When it comes to North Korea, a majority thinks the United States is imperiled by that enigmatic, hard-line regime and that America should maintain or enhance its military presence in South Korea. But there is little support for U.S. military action against North Korea, a nation believed to possess nuclear weapons.
Seventy-nine percent of those surveyed said the issue should be resolved diplomatically; only 15 percent said the United States should prepare to take immediate military action against North Korea.
"I'm a war veteran, and I don't believe in going to war over other people's problems," said Robert Wilkinson, 75, of Ojai, Calif., near Ventura. He is a veteran of World War II.
Returning to the Iraqi crisis, a commanding 91 percent of those surveyed believe that Saddam Hussein is concealing nuclear, chemical or biological weapons. Sixty-five percent think U.N. inspectors aren't likely to find those weapons.
If war proves necessary, Americans seem willing to tolerate a long military presence in Iraq. Sixty-six percent of those surveyed said they would support eventual military action even if it required U.S. troops to remain in Iraq for five years.
The survey also demonstrated that many Americans remain altruistic and idealistic. They worry that the Iraqi crisis could mark a fundamental shift in American attitudes toward war.
Two-thirds of the respondents said Saddam's record of using chemical or biological weapons against his own people provided a good reason for going to war, the same number that cited American self-defense against a terrorist attack.
Forty-six percent of those surveyed said the possibility of a high casualty rate among Iraqi civilians was a good reason not to go to war.
The nation is evenly divided over the Bush administration's advocacy of pre-emptive strikes, those that are launched before an enemy attacks U.S. interests at home or abroad. Forty-three percent say the policy violates American ideals and could establish a dangerous precedent.
"We should be the country that sets the standards," Quarton said. "This amounts to punishing the criminal before the crime is committed."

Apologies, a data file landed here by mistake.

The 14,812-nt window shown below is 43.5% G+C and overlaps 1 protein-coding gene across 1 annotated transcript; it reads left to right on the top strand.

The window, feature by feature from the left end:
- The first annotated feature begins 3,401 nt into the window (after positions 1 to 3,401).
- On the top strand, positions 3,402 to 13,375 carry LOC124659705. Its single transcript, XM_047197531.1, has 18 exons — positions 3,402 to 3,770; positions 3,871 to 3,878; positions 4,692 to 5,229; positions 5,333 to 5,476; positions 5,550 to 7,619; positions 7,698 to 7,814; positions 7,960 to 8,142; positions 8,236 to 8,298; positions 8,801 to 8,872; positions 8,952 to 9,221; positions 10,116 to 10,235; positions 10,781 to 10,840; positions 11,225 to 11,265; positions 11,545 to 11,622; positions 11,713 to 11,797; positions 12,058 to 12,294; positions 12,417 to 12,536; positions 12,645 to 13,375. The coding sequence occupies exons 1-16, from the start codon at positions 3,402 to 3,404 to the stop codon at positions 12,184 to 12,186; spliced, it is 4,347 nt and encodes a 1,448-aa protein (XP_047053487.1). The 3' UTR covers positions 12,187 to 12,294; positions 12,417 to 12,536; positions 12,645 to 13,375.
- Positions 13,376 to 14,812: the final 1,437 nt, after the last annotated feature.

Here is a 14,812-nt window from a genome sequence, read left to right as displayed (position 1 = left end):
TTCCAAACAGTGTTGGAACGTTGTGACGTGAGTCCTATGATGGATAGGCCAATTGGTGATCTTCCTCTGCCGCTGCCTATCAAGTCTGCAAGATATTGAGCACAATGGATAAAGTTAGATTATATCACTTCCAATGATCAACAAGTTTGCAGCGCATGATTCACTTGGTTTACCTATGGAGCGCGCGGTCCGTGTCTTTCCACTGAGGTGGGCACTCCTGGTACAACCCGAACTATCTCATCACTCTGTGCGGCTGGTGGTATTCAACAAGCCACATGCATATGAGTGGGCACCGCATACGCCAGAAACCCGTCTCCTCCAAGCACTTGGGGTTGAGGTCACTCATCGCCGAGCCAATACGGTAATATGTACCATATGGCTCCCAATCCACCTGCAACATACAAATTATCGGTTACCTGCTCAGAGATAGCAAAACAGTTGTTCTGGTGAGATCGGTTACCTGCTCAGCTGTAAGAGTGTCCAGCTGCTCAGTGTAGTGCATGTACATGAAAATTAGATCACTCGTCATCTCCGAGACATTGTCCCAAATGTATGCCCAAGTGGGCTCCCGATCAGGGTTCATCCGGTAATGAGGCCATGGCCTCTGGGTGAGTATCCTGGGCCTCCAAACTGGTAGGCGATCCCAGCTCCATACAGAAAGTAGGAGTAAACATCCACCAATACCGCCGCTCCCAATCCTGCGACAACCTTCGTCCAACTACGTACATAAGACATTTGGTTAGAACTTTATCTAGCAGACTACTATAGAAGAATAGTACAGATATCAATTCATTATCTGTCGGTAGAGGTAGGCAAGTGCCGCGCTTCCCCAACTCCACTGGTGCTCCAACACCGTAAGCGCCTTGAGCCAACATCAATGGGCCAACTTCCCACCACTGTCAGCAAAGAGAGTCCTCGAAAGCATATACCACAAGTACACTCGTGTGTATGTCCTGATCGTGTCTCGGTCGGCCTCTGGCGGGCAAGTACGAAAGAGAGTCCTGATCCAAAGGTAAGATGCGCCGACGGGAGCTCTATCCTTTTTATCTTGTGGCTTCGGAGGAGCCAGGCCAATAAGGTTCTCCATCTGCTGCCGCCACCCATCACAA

Forty-five percent support pre-emptive strikes.
"If somebody says he's going to kill me, am I going to wait until he does?" Velez said. "There have been a lot of threats. How many people have to die over here before we do what we have to do?"
As one might expect, support for war among Democrats and independents is much more conditional than support among Republicans.
While Republicans widely endorse the policy of pre-emptive strikes and would support war with Iraq with less than the full support of our allies, Democrats and independents tend to see pre-emptive strikes as bad policy and make their support for war contingent on U.N. backing.
Many Americans are willing to support the use of nuclear weapons, if necessary, but an equal number remains extremely discomforted by that concept.
Forty-six percent would approve of a U.S. nuclear response if Iraq used chemical or biological weapons; 45 percent would not want the Pentagon to respond with nuclear bombs.
Asked if Israel would be justified in responding with nuclear devices to an Iraqi chemical or biological attack, Americans felt quite differently. Sixty percent said Israel would be justified; 30 percent disagreed.
"It would be a grave error," Quarton said about the use of nuclear devices under any circumstances. "Two wrongs do not make a right. It would poison a large part of the world. It would create hatreds that might take centuries to resolve."
The survey also suggested that the factual underpinnings of many of the nation's opinions are shaky.
Nearly 1 in 4 respondents thinks the Bush administration has publicly released evidence tying Iraq to the planning and funding of the Sept. 11 attacks, and more than 1 in 3 respondents didn't know or refused to answer.
No such evidence has been released.